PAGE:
Wolf Caulder is driven by childhood memories too terrible to forget, and by the words of Diego, his Spanish rescuer. With his remaining eye, Caulder sees frontier justice more keenly than many, and enforces it vengefully with his Colt revolver. The vengeance trail takes him in pursuit of a ruthless gang of train-robbers who kill their victims in cold blood.
Wolf Caulder has tried to make peace with his past. Having traveled the trail of the gun to avenge his parents' death, Caulder seeks new territory to leave his history behind. Then, as he rides toward the ranch, a shot comes his way. Wolf ducks the shot thinking, "so this is the way it is going to be...more guns, more killing." What he doesn't realize is the enemies ahead are a torturing murderer and a snake of a man straight from hell...only one of the three will survive, and Wolf intends to make sure it is himself!
He had a reason for living: to kill, when he was just a boy, the five saddle tramps that had murdered his parents in front of him, and nearly beaten him to death. Rescued by a kindly old Spaniard, most of Wolf's physical wounds were healed. They took his eye, his childhood and his parents, and now Wolf would show them vengeance. For 10 years he plotted as he grew, and sharpened his skill with his Winchester rifle and Colt revolver. Then he went after them, one by one.
Wolf Caulder had once saved Johnny Reno's life, and Reno had helped him complete his 10-year quest for vengeance upon his family's murderers. Then one day, Caulder surprised Reno and his gang as they were robbing a bank. Suddenly everything changed! Caulder found himself faced with the hardest and most dangerous manhunt of his life. All along the trail, Caulder must wrestle with one question: could he kill the man whose life he once saved?
Clint loved Harry Sundown like a brother till Harry betrayed him to the cattle-stealing mob that threatened to take control of the territory and all the people in it. Killing when he had to, tracking the trail of his stolen money, Clint took off after Harry and his red-headed woman. But the mob had sent bloodthirsty hired-gun Tate Rawson after all three… with orders to capture them, dead or alive. No man had ever bested Tate Rawson…And time was running out.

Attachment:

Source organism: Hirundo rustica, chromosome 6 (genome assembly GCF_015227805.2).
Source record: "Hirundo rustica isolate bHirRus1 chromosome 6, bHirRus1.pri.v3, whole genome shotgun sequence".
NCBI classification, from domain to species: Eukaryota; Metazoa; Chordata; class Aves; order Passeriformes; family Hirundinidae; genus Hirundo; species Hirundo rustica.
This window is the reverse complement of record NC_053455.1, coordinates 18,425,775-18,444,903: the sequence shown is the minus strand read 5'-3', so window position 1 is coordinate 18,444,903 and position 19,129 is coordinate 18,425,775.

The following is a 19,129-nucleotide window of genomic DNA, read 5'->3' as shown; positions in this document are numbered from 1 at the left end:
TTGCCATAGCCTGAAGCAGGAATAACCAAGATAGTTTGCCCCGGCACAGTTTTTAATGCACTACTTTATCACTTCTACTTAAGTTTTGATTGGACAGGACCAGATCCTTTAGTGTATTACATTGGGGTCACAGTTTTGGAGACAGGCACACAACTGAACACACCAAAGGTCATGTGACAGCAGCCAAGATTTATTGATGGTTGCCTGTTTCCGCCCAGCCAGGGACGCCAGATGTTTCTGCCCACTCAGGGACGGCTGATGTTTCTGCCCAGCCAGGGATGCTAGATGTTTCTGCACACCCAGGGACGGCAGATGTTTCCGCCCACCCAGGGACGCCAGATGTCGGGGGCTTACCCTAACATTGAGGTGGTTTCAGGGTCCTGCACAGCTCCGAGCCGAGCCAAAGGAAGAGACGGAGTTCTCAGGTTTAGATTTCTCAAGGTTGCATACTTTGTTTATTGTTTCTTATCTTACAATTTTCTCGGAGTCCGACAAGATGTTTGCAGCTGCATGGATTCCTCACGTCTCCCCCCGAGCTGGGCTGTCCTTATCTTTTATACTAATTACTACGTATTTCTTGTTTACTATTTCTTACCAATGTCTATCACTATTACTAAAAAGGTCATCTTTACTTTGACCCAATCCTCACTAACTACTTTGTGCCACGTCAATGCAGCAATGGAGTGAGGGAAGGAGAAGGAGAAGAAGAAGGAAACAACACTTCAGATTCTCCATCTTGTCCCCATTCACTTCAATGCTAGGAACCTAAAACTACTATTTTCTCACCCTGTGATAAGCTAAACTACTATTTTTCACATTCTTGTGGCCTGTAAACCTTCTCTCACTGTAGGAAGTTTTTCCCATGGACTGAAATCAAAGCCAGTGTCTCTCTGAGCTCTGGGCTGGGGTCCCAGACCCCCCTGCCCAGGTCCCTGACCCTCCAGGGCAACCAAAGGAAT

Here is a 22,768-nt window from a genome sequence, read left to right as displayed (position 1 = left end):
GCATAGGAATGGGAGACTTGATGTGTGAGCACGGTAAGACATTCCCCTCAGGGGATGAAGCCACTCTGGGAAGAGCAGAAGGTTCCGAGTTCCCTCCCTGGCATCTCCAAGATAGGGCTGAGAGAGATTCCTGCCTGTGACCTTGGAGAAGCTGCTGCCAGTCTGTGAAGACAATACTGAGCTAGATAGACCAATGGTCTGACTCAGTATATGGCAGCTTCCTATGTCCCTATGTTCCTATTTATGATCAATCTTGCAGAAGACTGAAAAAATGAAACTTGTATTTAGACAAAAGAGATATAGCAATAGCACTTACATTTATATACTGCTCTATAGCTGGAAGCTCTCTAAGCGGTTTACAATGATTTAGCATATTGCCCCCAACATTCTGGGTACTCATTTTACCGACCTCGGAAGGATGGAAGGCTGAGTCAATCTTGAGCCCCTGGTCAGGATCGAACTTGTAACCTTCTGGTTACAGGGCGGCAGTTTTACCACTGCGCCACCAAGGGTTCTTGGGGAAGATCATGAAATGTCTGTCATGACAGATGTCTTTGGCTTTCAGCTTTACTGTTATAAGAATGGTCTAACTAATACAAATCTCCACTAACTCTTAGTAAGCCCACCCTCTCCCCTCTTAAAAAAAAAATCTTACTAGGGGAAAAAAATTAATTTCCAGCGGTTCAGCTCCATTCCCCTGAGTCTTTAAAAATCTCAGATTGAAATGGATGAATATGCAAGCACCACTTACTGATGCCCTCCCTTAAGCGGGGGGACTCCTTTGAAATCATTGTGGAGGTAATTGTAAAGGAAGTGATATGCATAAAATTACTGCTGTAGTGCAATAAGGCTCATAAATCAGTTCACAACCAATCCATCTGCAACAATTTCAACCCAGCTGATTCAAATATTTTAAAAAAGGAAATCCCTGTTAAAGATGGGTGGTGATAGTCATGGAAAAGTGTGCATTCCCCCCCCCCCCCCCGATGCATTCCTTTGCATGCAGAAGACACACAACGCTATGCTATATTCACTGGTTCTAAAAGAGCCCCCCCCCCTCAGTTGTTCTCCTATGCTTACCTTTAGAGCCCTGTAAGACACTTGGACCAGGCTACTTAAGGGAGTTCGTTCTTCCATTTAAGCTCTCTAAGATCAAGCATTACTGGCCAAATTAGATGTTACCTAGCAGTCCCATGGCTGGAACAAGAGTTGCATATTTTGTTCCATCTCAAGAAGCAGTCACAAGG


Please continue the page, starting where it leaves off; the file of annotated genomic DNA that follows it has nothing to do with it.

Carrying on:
His parents gave him the name Jed Thompson. But the Comanches who killed his parents and took him into their tribe as a boy gave him a different name. Golden Hawk. Trained by the fiercest of Indian warriors to fight, and now full grown, he was facing the choice of which world to live in, which path to take. Then his beautiful sister Annabelle, was sold into cruel captivity - and Golden Hawk's choice was made. No man will stand in his way. He will use all his strength and savage killing skills to save her.
First they shot his father - then they stole his land. Cole Randall aimed to get even. But it will take more than one angry man to fight the banks, the railroads, and the crooked lawmen who back them. So Cole Randall figured he needed an army; if that couldn't be had, then an able partner.... And if that partner could outride and outshoot any man in Wyoming, so much the better! That the best partner was a woman...well, that might be a challenge.
Golden Hawk is in a race against time to stop a foul fur trader named Bannister, who captured a beautiful Quaker woman worth her weight in gold. Bannister is headed across the Rockies to San Francisco and the white slave market. Hawk and his Nez Perce ally, Tames Horses, must make it through the mountains in time to stop the sale...and the bloodthirsty braves that Bannister armed and egged on… and a death trap hair-triggered to kill…
Golden Hawk's beautiful sister Annabelle had been kidnapped by a Comanche band, and Hawk knew all too well what was being done to her. Even more maddening was his discovery that she was being passed from hand to hand as he pursued her abductors. The Comanches, the Blackfoot, and then a mammoth mountain man named Gar Trimm, all in turn took possession of her as Golden Hawk battled the cruelest odds of nature and man to free Annabelle and wreak a revenge that made death sweet...